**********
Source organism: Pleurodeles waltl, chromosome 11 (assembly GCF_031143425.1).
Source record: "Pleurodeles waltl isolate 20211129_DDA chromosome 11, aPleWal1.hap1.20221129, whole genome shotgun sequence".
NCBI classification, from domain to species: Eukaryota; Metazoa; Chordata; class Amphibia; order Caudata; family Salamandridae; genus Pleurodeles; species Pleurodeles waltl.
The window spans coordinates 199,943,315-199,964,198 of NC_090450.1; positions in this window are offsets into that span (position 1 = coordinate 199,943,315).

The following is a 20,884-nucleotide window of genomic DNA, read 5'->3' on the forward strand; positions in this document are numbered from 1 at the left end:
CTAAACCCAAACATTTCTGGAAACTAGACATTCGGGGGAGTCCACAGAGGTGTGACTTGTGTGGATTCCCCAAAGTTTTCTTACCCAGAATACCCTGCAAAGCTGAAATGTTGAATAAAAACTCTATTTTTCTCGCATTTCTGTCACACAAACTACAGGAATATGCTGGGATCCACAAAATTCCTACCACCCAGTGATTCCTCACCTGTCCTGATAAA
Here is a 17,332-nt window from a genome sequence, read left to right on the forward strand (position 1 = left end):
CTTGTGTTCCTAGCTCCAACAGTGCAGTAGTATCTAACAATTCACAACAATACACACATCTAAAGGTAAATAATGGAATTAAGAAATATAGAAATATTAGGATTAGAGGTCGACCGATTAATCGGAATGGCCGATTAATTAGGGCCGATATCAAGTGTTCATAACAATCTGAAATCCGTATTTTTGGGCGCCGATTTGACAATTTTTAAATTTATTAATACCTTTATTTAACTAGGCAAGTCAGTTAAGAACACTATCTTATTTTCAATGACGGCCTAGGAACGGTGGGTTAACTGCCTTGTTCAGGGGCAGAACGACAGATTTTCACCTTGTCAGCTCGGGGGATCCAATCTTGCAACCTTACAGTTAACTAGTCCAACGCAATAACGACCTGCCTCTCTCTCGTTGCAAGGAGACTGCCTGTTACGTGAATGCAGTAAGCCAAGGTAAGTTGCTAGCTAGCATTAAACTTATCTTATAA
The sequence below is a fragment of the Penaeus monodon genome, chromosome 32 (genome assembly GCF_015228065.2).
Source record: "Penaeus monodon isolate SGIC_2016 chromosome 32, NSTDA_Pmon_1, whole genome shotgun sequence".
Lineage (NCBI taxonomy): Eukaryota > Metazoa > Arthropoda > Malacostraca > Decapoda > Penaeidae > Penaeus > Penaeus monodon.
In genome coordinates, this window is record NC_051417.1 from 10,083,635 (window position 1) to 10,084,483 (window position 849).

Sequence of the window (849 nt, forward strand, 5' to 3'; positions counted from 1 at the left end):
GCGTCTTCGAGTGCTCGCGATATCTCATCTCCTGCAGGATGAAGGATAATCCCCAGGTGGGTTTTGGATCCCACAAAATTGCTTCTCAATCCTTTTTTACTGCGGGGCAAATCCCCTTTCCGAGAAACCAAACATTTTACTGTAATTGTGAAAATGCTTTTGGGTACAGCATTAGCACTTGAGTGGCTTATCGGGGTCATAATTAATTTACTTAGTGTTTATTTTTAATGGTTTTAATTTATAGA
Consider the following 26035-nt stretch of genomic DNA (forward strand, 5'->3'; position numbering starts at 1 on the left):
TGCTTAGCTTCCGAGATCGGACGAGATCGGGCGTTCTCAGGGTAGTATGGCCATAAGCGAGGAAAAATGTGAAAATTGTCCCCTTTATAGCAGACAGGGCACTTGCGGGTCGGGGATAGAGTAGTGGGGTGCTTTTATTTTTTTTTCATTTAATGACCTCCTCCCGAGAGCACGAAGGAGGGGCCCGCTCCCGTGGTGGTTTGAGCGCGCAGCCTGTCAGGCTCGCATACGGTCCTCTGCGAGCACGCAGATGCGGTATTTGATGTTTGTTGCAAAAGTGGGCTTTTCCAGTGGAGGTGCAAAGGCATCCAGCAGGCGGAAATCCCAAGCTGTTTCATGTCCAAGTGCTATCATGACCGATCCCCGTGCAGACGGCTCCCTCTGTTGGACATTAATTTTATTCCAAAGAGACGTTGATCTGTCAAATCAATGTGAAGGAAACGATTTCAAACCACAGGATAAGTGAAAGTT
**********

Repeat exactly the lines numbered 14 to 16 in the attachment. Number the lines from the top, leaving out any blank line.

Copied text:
GCGTCTTCGAGTGCTCGCGATATCTCATCTCCTGCAGGATGAAGGATAATCCCCAGGTGGGTTTTGGATCCCACAAAATTGCTTCTCAATCCTTTTTTACTGCGGGGCAAATCCCCTTTCCGAGAAACCAAACATTTTACTGTAATTGTGAAAATGCTTTTGGGTACAGCATTAGCACTTGAGTGGCTTATCGGGGTCATAATTAATTTACTTAGTGTTTATTTTTAATGGTTTTAATTTATAGA
Consider the following 26035-nt stretch of genomic DNA (forward strand, 5'->3'; position numbering starts at 1 on the left):
TGCTTAGCTTCCGAGATCGGACGAGATCGGGCGTTCTCAGGGTAGTATGGCCATAAGCGAGGAAAAATGTGAAAATTGTCCCCTTTATAGCAGACAGGGCACTTGCGGGTCGGGGATAGAGTAGTGGGGTGCTTTTATTTTTTTTTCATTTAATGACCTCCTCCCGAGAGCACGAAGGAGGGGCCCGCTCCCGTGGTGGTTTGAGCGCGCAGCCTGTCAGGCTCGCATACGGTCCTCTGCGAGCACGCAGATGCGGTATTTGATGTTTGTTGCAAAAGTGGGCTTTTCCAGTGGAGGTGCAAAGGCATCCAGCAGGCGGAAATCCCAAGCTGTTTCATGTCCAAGTGCTATCATGACCGATCCCCGTGCAGACGGCTCCCTCTGTTGGACATTAATTTTATTCCAAAGAGACGTTGATCTGTCAAATCAATGTGAAGGAAACGATTTCAAACCACAGGATAAGTGAAAGTT